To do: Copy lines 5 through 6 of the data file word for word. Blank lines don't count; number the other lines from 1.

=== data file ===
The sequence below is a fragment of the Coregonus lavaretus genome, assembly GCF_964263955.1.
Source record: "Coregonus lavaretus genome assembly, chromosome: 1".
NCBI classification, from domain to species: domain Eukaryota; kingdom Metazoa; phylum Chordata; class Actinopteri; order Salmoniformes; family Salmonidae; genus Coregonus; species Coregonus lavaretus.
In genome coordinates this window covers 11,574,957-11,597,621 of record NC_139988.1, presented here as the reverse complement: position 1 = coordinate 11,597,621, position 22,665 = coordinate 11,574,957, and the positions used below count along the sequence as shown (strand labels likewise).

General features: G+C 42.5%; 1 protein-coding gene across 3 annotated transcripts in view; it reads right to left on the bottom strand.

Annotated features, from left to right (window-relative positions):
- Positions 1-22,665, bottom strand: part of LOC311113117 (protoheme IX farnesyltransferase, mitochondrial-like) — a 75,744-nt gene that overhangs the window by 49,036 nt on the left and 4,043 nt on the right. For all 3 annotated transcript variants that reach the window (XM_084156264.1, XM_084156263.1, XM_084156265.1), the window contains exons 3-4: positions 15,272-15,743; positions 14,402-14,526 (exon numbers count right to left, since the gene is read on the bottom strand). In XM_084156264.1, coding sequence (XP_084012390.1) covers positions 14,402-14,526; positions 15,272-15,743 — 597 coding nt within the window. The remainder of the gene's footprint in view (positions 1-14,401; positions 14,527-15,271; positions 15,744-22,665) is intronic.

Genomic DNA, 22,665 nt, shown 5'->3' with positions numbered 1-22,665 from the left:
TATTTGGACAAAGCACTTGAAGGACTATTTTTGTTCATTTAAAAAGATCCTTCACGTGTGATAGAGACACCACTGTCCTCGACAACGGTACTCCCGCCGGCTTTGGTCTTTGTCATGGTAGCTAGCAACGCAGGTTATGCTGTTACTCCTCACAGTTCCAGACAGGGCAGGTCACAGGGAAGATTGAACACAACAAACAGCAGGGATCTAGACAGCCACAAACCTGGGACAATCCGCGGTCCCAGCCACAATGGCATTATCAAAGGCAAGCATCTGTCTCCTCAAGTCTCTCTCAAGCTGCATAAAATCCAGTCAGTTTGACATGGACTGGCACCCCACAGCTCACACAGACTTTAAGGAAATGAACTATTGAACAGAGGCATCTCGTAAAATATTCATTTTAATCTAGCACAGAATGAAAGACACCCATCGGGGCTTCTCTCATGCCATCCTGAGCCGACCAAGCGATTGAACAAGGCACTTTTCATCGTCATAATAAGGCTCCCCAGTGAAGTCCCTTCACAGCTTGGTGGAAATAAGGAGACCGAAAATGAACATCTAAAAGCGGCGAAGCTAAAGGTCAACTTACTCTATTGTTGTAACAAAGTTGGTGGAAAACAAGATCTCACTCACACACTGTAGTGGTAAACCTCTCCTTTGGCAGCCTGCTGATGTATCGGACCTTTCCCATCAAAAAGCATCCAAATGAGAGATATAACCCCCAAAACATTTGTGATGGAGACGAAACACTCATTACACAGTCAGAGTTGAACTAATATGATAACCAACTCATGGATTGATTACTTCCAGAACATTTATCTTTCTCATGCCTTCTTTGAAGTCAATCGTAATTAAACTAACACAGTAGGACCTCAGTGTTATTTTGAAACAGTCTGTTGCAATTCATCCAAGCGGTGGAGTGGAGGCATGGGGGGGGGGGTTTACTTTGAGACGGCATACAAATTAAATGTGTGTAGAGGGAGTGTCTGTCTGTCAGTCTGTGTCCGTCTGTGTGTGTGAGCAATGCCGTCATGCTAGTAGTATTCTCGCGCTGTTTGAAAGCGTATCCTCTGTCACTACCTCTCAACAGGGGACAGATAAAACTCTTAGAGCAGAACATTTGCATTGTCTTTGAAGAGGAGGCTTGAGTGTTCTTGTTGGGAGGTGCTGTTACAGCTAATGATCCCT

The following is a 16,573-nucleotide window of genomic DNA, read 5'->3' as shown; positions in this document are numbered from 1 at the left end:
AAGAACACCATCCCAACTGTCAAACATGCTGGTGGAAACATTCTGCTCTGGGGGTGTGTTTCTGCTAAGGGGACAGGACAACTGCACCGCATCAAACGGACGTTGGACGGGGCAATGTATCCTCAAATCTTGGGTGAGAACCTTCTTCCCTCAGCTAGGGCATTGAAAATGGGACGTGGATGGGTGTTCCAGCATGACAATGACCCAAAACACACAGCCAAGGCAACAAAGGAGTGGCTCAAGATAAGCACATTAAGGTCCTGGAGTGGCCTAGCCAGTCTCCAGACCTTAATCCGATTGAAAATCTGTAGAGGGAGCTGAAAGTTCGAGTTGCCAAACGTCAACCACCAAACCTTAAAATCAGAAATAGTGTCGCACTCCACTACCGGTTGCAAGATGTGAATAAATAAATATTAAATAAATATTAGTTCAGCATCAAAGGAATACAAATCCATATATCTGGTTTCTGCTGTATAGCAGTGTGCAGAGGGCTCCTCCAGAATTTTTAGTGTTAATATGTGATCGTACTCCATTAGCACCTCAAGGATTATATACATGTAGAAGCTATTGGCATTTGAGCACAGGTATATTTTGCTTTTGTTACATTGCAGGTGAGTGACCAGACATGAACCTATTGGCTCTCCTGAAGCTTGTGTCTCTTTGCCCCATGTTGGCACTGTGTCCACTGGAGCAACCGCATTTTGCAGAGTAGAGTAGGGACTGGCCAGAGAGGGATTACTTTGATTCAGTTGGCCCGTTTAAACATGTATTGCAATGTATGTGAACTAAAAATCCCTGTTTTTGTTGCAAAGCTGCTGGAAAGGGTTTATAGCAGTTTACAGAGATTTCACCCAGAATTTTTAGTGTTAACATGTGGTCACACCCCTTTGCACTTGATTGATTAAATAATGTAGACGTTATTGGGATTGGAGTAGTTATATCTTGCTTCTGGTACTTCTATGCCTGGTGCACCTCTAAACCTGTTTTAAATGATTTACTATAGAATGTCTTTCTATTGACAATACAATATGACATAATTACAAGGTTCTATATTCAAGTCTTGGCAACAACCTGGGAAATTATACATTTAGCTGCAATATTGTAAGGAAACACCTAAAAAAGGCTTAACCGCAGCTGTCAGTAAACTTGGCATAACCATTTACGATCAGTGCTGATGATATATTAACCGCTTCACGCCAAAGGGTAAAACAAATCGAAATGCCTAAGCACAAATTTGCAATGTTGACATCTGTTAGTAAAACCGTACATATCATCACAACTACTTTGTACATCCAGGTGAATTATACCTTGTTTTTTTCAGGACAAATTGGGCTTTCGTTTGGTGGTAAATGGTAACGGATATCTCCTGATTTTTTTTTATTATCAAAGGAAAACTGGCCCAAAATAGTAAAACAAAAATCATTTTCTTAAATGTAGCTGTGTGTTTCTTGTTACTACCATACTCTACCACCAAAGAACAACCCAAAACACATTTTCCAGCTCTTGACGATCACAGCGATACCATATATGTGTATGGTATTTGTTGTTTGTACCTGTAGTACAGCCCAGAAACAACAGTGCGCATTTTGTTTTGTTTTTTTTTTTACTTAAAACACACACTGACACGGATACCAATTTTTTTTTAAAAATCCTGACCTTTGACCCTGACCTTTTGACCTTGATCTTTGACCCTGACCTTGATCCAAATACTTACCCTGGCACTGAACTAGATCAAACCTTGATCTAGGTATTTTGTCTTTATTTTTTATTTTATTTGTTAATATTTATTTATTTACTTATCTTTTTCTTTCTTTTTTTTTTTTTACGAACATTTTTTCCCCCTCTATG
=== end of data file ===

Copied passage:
General features: G+C 42.5%; 1 protein-coding gene across 3 annotated transcripts in view; it reads right to left on the bottom strand.

Annotated features, from left to right (window-relative positions):